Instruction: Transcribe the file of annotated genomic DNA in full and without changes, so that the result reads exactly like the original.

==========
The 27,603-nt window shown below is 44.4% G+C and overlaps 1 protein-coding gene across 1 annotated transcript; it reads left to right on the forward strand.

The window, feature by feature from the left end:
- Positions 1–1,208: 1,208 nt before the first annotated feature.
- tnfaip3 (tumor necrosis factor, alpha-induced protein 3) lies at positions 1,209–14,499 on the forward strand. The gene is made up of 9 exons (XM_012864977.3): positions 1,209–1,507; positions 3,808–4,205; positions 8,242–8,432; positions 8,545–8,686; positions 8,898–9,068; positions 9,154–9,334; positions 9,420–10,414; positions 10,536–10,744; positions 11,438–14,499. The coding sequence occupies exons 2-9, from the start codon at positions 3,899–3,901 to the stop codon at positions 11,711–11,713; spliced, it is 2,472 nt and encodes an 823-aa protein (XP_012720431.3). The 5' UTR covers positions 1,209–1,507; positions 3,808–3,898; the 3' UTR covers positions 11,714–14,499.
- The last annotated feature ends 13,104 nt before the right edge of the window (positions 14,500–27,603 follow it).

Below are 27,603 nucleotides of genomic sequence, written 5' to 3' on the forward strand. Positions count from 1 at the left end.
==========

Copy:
The 27,603-nt window shown below is 44.4% G+C and overlaps 1 protein-coding gene across 1 annotated transcript; it reads left to right on the forward strand.

The window, feature by feature from the left end:
- Positions 1–1,208: 1,208 nt before the first annotated feature.
- tnfaip3 (tumor necrosis factor, alpha-induced protein 3) lies at positions 1,209–14,499 on the forward strand. The gene is made up of 9 exons (XM_012864977.3): positions 1,209–1,507; positions 3,808–4,205; positions 8,242–8,432; positions 8,545–8,686; positions 8,898–9,068; positions 9,154–9,334; positions 9,420–10,414; positions 10,536–10,744; positions 11,438–14,499. The coding sequence occupies exons 2-9, from the start codon at positions 3,899–3,901 to the stop codon at positions 11,711–11,713; spliced, it is 2,472 nt and encodes an 823-aa protein (XP_012720431.3). The 5' UTR covers positions 1,209–1,507; positions 3,808–3,898; the 3' UTR covers positions 11,714–14,499.
- The last annotated feature ends 13,104 nt before the right edge of the window (positions 14,500–27,603 follow it).

Below are 27,603 nucleotides of genomic sequence, written 5' to 3' on the forward strand. Positions count from 1 at the left end.